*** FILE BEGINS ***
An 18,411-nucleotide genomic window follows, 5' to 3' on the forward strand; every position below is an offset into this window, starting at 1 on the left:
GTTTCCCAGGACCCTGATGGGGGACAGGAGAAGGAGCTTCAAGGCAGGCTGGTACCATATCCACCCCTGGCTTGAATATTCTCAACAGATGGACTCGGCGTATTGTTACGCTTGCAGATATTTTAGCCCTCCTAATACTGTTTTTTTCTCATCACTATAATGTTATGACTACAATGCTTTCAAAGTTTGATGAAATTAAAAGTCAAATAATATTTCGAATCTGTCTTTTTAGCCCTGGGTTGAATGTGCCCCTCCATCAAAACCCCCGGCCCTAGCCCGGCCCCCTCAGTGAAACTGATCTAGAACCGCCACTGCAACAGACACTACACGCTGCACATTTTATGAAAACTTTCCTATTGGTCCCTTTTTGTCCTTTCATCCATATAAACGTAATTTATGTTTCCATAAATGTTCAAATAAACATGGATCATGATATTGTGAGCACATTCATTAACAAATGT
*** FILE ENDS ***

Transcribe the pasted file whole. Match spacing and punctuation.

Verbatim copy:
An 18,411-nucleotide genomic window follows, 5' to 3' on the forward strand; every position below is an offset into this window, starting at 1 on the left:
GTTTCCCAGGACCCTGATGGGGGACAGGAGAAGGAGCTTCAAGGCAGGCTGGTACCATATCCACCCCTGGCTTGAATATTCTCAACAGATGGACTCGGCGTATTGTTACGCTTGCAGATATTTTAGCCCTCCTAATACTGTTTTTTTCTCATCACTATAATGTTATGACTACAATGCTTTCAAAGTTTGATGAAATTAAAAGTCAAATAATATTTCGAATCTGTCTTTTTAGCCCTGGGTTGAATGTGCCCCTCCATCAAAACCCCCGGCCCTAGCCCGGCCCCCTCAGTGAAACTGATCTAGAACCGCCACTGCAACAGACACTACACGCTGCACATTTTATGAAAACTTTCCTATTGGTCCCTTTTTGTCCTTTCATCCATATAAACGTAATTTATGTTTCCATAAATGTTCAAATAAACATGGATCATGATATTGTGAGCACATTCATTAACAAATGT